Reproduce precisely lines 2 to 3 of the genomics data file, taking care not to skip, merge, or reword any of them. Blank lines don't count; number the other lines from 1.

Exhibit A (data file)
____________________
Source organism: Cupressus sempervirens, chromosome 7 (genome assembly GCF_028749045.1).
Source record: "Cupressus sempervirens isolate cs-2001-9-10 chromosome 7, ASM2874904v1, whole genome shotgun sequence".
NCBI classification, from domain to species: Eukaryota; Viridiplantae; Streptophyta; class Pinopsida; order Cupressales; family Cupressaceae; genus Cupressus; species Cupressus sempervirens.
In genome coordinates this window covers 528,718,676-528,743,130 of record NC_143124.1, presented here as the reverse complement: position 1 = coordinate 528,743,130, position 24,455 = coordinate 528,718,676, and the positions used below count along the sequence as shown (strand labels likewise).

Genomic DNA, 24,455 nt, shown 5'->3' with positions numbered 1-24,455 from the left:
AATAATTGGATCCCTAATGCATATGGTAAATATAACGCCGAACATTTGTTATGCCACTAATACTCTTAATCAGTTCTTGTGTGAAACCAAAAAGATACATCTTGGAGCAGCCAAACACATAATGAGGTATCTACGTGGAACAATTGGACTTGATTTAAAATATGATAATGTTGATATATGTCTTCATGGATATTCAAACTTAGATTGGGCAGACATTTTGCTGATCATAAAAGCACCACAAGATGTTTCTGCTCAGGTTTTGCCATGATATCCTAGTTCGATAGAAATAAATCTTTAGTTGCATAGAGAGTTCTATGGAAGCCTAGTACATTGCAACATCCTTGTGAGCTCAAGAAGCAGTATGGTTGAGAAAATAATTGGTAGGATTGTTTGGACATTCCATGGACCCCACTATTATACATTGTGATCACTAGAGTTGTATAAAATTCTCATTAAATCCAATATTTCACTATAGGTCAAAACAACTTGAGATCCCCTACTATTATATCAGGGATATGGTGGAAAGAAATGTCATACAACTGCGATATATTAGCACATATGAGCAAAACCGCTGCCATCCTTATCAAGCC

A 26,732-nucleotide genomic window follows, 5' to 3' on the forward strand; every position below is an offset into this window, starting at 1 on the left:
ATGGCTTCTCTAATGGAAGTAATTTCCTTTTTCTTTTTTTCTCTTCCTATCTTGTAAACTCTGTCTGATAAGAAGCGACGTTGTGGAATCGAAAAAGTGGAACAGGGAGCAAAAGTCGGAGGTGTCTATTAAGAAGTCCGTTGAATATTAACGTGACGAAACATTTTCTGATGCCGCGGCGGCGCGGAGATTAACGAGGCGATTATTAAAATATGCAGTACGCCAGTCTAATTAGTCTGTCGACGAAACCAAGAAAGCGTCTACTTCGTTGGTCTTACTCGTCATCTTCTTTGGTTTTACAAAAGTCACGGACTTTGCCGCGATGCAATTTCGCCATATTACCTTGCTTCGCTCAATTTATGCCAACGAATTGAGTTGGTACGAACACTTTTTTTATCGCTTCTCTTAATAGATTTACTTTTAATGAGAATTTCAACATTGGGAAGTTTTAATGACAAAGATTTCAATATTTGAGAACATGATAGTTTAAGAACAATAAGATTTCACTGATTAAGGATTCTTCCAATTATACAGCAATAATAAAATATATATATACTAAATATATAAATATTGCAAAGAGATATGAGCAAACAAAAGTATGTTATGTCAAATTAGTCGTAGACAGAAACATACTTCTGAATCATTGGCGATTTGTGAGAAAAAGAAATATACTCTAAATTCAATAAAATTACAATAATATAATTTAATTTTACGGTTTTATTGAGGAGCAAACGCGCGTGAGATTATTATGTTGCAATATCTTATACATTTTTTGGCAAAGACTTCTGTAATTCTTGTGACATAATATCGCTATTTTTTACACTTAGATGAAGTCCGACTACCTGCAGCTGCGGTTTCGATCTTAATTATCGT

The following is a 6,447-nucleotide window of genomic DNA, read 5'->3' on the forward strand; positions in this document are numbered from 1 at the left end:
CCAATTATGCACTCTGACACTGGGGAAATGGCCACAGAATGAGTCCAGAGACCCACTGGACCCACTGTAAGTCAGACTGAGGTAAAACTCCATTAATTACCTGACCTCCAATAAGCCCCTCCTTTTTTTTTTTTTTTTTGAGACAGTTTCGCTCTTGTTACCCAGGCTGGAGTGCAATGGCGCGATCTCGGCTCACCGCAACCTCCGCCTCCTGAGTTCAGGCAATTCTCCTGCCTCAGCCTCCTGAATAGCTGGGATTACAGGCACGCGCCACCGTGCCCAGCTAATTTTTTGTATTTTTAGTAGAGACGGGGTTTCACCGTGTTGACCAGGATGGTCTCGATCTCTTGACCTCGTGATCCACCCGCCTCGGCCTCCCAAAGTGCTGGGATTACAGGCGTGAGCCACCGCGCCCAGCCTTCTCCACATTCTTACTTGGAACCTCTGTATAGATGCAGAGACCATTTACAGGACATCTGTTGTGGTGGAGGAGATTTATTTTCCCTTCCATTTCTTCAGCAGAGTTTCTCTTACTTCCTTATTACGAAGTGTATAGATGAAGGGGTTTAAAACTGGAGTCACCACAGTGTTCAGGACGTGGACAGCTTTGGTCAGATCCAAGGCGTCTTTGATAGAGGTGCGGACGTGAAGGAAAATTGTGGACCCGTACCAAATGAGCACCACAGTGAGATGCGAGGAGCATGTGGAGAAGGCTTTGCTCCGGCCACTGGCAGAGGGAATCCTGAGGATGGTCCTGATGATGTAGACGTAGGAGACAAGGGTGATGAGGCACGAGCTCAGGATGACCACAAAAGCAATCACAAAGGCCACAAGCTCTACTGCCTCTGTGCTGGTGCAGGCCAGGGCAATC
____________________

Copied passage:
Source record: "Cupressus sempervirens isolate cs-2001-9-10 chromosome 7, ASM2874904v1, whole genome shotgun sequence".
NCBI classification, from domain to species: Eukaryota; Viridiplantae; Streptophyta; class Pinopsida; order Cupressales; family Cupressaceae; genus Cupressus; species Cupressus sempervirens.